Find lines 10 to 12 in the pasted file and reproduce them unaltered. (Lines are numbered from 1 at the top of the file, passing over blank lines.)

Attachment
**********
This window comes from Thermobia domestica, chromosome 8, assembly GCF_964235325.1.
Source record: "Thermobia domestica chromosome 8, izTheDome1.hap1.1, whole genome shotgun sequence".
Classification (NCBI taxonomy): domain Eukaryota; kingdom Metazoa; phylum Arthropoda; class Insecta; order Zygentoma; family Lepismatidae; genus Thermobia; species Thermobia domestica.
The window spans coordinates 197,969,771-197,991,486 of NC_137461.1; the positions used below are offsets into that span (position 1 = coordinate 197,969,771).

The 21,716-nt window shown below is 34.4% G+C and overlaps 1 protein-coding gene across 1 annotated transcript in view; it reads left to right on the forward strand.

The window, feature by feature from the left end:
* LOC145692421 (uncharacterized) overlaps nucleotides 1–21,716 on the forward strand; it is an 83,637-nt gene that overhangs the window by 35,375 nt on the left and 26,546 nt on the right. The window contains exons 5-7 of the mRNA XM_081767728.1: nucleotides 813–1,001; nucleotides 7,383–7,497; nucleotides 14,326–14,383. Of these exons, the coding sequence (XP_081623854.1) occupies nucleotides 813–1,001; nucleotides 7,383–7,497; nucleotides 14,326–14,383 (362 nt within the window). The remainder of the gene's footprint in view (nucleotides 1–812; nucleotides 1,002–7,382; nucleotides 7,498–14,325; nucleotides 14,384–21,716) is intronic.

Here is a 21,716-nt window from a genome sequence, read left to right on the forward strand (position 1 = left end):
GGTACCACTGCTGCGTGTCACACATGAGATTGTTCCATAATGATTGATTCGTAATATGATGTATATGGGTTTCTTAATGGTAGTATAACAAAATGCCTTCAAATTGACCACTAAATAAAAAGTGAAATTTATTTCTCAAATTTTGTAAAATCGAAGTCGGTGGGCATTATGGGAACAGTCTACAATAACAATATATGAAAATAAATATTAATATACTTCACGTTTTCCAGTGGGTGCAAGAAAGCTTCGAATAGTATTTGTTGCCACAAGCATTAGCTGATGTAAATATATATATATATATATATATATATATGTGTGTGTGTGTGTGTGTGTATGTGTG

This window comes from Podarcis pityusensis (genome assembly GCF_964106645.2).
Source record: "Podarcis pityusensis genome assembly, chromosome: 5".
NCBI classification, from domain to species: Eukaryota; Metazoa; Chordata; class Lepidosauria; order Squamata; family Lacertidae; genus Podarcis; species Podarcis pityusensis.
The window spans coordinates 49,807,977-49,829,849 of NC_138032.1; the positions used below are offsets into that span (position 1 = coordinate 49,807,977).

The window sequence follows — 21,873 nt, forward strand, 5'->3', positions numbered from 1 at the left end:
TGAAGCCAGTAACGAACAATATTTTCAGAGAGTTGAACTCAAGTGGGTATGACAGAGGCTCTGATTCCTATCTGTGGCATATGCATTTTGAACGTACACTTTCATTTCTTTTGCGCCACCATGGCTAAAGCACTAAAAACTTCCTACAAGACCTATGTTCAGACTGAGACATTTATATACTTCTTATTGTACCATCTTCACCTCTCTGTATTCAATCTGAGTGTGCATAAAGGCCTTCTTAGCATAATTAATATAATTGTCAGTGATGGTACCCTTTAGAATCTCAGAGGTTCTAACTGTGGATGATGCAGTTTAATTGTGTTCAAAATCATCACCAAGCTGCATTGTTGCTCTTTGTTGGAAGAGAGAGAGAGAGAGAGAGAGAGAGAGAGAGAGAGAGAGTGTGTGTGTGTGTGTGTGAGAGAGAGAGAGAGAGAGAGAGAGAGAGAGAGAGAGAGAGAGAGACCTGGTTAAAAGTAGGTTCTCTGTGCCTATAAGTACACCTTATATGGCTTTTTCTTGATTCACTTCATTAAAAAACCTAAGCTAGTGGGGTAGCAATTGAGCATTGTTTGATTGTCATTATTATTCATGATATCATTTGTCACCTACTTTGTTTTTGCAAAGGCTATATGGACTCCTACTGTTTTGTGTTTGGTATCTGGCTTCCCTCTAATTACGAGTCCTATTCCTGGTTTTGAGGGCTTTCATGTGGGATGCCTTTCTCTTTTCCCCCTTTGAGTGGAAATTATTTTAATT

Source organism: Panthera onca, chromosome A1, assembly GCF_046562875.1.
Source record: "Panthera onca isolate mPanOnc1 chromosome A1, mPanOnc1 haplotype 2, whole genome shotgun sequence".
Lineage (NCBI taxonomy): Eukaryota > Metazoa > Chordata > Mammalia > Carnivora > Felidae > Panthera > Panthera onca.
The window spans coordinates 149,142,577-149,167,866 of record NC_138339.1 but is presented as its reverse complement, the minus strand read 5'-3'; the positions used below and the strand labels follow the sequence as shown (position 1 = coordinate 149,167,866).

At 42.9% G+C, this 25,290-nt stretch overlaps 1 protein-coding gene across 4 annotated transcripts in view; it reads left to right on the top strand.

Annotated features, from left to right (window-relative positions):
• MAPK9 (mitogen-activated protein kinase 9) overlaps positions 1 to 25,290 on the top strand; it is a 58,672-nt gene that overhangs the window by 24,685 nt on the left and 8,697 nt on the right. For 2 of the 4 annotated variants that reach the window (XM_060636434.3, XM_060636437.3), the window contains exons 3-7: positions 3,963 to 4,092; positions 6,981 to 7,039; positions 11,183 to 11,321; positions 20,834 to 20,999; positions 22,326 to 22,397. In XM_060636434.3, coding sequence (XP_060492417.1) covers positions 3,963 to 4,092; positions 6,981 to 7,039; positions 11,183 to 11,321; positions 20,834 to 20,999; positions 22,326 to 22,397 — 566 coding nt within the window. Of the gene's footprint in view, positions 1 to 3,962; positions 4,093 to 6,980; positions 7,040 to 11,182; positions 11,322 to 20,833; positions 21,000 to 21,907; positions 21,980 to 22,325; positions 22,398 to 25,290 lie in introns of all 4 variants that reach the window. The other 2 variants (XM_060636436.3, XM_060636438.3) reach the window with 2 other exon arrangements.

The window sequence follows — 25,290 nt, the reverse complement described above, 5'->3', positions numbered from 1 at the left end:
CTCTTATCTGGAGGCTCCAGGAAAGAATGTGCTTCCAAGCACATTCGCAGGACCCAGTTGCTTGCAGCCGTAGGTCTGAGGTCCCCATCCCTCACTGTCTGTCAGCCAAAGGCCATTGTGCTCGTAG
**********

This window comes from Podarcis pityusensis (genome assembly GCF_964106645.2).
Source record: "Podarcis pityusensis genome assembly, chromosome: 5".
NCBI classification, from domain to species: Eukaryota; Metazoa; Chordata; class Lepidosauria; order Squamata; family Lacertidae; genus Podarcis; species Podarcis pityusensis.